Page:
12 November 2008

Ezekiel the Observant

Based on Ezekiel 4. To be told just prior to serving Ezekiel Bars.

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Most of our problems result from not paying attention.

Adam ate from the tree. He was not paying attention.
Cain offered to God vegetables grown in the cursed earth. He was not paying attention.
My ancestors complained about Manna; Samson ate honey taken from a carcass; Jonah complained about the cucumber vine--they were not paying attention.

As a child, I learned that details matter.

"There is no forest without the trees," my mother would say, "and no people without the law."

I became so consumed with detail, that my friends gave me a nickname.

Ezekiel the Observant.

The Observant. Observers notice detail. And, of all the Observers--seers, prophets, dreamers, priests--of all the Observers, priests, it seemed, were the most respected.

So I became a priest.

I devoted myself to the teaching and keeping of the law; to maintaining the boundary between sacred and profane, between clean and unclean.

Then one day God spoke to me.

The instructions began reasonably enough
: build a little Jerusalem out of brick, set a little siege wall against it, and a little siege ramp, and a little siege camp, and little battering rams all around. These, while not exactly your run-of-the-mill instructions, aren't especially peculiar by God's standards. And the detail suited me.

So there I was, making little models in the mud, when God told me to lie on my left side. For 390 days. One day for each year of the punishment of Israel, God said.

And then I to turn over to the right side for 40 days, and lie with my face set against mini-Jerusalem. One day for each year of the punishment of Judah, God said.

And, to ensure that I didn't weaken and fail to honor the command, I was supposed to tie myself in place.


So I lay down, and realized that 430 is a lot of days, and, if God's math was right, a lot of punishment. More punishment, perhaps, than would be reasonable for a people that had already lived through so much. Besides which, I had not a thing to eat. And then God spoke a third time.

Gather wheat, barley, lentils, beans, millet, and spelt, mix it all together, and eat it as barley cakes, God said. Half a pound each day, God said.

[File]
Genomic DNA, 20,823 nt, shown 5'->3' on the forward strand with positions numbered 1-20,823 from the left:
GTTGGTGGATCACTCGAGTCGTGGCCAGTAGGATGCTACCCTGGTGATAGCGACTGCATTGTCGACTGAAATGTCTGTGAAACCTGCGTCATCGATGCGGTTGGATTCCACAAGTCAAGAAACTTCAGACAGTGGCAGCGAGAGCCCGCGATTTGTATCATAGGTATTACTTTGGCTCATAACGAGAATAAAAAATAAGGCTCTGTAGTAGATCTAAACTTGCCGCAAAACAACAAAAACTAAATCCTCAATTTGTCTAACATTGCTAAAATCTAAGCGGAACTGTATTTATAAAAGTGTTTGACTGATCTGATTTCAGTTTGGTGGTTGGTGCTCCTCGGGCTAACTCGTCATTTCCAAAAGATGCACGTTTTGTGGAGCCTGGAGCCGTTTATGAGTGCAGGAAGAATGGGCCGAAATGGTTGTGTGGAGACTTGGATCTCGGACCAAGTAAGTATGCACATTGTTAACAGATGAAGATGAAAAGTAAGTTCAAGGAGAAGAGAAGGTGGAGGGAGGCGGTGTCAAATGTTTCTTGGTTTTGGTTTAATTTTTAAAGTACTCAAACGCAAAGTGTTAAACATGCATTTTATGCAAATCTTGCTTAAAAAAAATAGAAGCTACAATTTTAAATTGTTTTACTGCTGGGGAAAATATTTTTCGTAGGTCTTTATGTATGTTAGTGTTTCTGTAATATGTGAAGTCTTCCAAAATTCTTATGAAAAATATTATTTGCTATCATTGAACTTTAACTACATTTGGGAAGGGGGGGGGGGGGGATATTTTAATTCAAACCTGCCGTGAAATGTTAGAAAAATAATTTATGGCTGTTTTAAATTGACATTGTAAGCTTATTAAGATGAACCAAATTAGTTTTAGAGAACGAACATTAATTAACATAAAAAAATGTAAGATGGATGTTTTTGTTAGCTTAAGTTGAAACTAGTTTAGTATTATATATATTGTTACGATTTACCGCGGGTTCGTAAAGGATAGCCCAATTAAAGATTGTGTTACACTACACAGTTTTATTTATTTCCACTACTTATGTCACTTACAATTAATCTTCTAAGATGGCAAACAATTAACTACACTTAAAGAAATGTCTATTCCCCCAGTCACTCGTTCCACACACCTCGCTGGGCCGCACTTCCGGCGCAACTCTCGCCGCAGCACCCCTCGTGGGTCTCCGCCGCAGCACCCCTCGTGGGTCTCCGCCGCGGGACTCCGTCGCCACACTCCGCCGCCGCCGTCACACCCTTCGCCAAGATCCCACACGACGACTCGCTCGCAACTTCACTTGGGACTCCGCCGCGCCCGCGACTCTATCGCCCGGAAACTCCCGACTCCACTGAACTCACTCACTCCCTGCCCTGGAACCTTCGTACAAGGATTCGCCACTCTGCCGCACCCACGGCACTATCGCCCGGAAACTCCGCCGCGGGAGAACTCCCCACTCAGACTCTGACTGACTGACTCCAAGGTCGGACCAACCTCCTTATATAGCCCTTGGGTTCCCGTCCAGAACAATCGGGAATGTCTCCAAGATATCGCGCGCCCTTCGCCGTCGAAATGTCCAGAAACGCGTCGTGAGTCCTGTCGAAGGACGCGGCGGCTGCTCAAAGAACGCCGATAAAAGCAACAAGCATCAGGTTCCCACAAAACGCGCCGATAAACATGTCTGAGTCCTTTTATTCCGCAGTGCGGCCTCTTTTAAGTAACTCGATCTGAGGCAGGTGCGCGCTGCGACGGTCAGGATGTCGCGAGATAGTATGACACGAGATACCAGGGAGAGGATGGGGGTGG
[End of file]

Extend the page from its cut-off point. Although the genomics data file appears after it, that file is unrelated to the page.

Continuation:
And bake it with human dung.

Human dung! How absurd. How inappropriate. How ... unclean.

I have always paid attention to the details.

I know what a siege looks like, and I know what an army encampment looks like.

I know about the deceptiveness of spelt--how it grows everywhere but yields little, and how miserably difficult it is to hull.

I know what it is to harvest wheat, millet, beans, lentils, and barley.

I know how much work it will be to prepare half a pound of barley cake each day for the next 430 days. I know how dessicated my throat will be from eating it.

I know what it is to be a captive in a land not my own.

And I know what the law says about the presence of human fecal matter in the camp.

Quote: "You shall have a designated area outside the camp to which you shall go. With your utensils you shall have a trowel; when you relieve yourself outside, you shall dig a hole with your trowel and cover up your excrement. Because Adonai your God travels along with your camp, to save you and to hand over your enemies to you, therefore your camp must be holy, so that God may not see anything indecent among you and turn away from you."

"There is no people without the law."

So I reminded God of this--not only the fact that no human dung was to be in an army camp, let alone to be used as fuel for food; not only the fact that God's very law decreed this; not only the fact that I had been Observant my entire life, but also and especially the fact that the reason for disallowing human dung in the camp was that God was present to save us and hand over our enemies to us.

And here I am? Lying on my right side, setting my face against Jerusalem for 40 day-years after doing the same to Israel for 390 day-years?

Here I am? Tied to the ground, immobile, unclean, taking upon myself the complete and utter defeat of our people despite the promise of God's presence in our camp, despite having plenty of water and food to eat, and despite being Observant?

Here I am? Eating food cooked with human dung?

I pointed this out to God.

And God relented.

I used cow dung.


Creative Commons License
Ezekiel the Observant by Brent M Graber is licensed under a Creative Commons Attribution 3.0 United States License.
Based on a work at www.madgrab.net/2008/11/ezekiel-observant.html.

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